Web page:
Ideally, the entire development team works on one sprint backlog item at a time, that is, swarming the requirement. This is not always possible nor the maximum efficiency, but it is applied as a general rule of thumb. The opposite of swarming is trashing, when a developer moves quickly throughout many tasks.
What happens when the end of the sprint is approaching and the scrum master realizes there isn’t enough time to accomplish the story points within the sprint backlog? In traditional project management, there are three options:
- Fast track the schedule (perform tasks in parallel that were planned in sequence)
- Crash the schedule (add more resources)
- Change the scope of the project (remove tasks)
In scrum methodology, the answer is to move sprint backlog items back into the higher-level product backlog. They will be accomplished in a future sprint. During the sprint planning meeting for the next sprint, the scrum team will consider whether the priority of the item is high enough to include within it and continue on the item.
The decision to remove an item from the sprint must be made by the product owner.
The Sprint Review
The first of two meetings that happen at the end of the sprint is called the Sprint Review. It is timeboxed to 1 hour per week of sprint, hence between 1 and 4 hours.
The responsibilities of each team member correspond to their work on the project. The scrum master facilitates the meeting and ensures it stays focused. The product owner reviews the sprint goals. And the development team present fully functional software to the product owner.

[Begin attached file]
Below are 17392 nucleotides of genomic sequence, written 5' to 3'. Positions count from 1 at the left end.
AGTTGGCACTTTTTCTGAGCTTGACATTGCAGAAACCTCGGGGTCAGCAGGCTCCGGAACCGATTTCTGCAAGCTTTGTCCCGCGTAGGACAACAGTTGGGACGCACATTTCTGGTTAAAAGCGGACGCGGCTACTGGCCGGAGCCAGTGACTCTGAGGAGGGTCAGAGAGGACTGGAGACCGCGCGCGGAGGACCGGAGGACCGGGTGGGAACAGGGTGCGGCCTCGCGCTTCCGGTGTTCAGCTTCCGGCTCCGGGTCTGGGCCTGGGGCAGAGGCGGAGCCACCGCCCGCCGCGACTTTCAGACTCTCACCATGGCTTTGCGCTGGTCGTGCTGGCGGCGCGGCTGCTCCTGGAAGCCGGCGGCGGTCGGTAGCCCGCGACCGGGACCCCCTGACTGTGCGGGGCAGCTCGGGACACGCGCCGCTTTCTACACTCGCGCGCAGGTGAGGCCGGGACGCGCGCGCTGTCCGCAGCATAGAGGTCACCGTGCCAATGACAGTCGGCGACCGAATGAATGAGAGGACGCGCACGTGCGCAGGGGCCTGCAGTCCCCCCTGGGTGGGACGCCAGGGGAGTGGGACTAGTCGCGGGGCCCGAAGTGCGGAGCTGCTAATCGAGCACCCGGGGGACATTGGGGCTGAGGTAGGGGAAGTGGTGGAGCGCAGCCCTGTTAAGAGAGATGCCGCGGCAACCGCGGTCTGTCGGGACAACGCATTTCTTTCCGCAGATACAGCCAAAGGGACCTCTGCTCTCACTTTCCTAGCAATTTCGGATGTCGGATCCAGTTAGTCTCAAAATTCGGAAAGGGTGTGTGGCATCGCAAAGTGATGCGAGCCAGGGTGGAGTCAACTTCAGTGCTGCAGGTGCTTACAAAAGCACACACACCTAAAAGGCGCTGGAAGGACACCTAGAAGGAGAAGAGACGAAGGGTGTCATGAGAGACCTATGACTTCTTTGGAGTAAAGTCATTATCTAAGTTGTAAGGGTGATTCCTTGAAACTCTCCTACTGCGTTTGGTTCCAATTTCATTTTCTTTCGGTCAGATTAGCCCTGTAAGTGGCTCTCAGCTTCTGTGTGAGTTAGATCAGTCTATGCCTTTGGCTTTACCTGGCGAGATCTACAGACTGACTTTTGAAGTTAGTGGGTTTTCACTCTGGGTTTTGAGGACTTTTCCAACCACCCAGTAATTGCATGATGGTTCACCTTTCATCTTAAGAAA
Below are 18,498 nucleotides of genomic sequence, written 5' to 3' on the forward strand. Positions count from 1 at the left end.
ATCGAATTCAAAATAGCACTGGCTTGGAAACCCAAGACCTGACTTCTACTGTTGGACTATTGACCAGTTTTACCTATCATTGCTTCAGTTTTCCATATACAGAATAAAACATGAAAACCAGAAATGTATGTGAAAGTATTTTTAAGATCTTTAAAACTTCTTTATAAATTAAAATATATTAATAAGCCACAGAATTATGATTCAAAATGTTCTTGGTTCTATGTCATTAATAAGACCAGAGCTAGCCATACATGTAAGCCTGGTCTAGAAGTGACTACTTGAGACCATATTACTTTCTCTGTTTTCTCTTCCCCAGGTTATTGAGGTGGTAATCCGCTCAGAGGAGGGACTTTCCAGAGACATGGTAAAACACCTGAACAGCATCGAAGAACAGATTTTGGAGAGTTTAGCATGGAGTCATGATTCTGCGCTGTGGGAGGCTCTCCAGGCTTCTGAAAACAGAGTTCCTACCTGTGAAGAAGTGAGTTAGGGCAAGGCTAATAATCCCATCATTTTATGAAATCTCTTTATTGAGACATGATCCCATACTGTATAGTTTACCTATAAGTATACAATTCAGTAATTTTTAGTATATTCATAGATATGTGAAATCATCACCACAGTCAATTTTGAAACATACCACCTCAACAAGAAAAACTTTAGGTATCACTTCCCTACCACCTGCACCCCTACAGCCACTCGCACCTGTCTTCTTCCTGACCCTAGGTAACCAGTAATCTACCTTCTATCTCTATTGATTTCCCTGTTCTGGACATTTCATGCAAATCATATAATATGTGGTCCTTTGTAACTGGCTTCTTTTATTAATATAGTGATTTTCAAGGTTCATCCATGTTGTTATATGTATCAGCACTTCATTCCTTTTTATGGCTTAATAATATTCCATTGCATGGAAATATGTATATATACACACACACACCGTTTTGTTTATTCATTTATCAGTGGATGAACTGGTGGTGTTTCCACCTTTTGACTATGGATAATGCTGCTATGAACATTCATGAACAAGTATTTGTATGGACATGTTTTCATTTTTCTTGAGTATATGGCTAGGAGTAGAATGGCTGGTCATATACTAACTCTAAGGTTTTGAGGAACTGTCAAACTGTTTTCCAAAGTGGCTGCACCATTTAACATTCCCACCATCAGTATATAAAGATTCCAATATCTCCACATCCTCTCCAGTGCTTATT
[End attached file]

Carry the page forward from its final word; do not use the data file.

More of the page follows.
The sprint review has three components:
- Review of the sprint, including which items were completed and which were amended from their original form and why. Discussions of project progress and what the sprint accomplished in relation to the overall project.
- Presentation of completed and functional product. Although the review and approval of the product should not happen during the sprint review meeting (it should be performed as it is completed, during the sprint) the sprint review meeting provides an opportunity to demonstrate the working product in its current form, after a series of new features have been developed.
- Stakeholders can ask questions and provide feedback.
Formal slides or powerpoint presentations should be avoided during the sprint review meeting. Rather, the focus should be on demonstrating working, functional products.
The Sprint Retrospective
Finally, the Sprint Retrospective meeting takes place at the end of the sprint (usually right after the sprint review meeting) and is attended by the scrum team. It is timeboxed to 45 minutes per week of sprint.
The purpose of the sprint retrospective is to examine the team’s internal processes and suggest improvements. Scrum team members assess what went well in the sprint that was just finished, and what can be improved. It focuses on the people, processes, and tools that the scrum team uses. The output of the sprint retrospective is a number of recommendations for improving the processes that are being used to deliver the project.
All scrum team members should give input into the sprint retrospective. If one team member is silent or doesn’t care, the whole scrum process is subjugated and loses the collaborative benefits of agile project management.
The sprint retrospective represents the essence of agile. The iterative nature of project management together with a regularly planned time of introspection and adaptation is what makes the methodology so powerful.
The sprint is what harnesses the power of human achievement into your projects, and strong project management utilizes it to the fullest.